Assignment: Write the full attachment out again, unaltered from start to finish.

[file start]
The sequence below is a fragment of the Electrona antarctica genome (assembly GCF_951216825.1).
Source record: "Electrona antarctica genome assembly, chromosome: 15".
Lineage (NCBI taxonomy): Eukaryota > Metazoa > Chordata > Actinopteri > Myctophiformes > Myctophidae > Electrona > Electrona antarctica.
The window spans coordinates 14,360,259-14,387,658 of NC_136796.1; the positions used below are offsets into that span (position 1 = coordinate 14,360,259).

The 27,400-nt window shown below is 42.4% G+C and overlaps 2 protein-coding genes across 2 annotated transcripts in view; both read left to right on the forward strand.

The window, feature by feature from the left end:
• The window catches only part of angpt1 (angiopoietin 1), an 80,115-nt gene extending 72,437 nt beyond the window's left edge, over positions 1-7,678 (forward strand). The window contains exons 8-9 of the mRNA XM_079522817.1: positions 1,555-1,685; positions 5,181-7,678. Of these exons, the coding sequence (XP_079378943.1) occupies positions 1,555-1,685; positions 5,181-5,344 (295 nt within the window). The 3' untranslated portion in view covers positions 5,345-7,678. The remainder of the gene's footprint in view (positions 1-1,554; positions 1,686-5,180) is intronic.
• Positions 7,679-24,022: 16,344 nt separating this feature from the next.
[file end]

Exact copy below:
The sequence below is a fragment of the Electrona antarctica genome (assembly GCF_951216825.1).
Source record: "Electrona antarctica genome assembly, chromosome: 15".
Lineage (NCBI taxonomy): Eukaryota > Metazoa > Chordata > Actinopteri > Myctophiformes > Myctophidae > Electrona > Electrona antarctica.
The window spans coordinates 14,360,259-14,387,658 of NC_136796.1; the positions used below are offsets into that span (position 1 = coordinate 14,360,259).

The 27,400-nt window shown below is 42.4% G+C and overlaps 2 protein-coding genes across 2 annotated transcripts in view; both read left to right on the forward strand.

The window, feature by feature from the left end:
• The window catches only part of angpt1 (angiopoietin 1), an 80,115-nt gene extending 72,437 nt beyond the window's left edge, over positions 1-7,678 (forward strand). The window contains exons 8-9 of the mRNA XM_079522817.1: positions 1,555-1,685; positions 5,181-7,678. Of these exons, the coding sequence (XP_079378943.1) occupies positions 1,555-1,685; positions 5,181-5,344 (295 nt within the window). The 3' untranslated portion in view covers positions 5,345-7,678. The remainder of the gene's footprint in view (positions 1-1,554; positions 1,686-5,180) is intronic.
• Positions 7,679-24,022: 16,344 nt separating this feature from the next.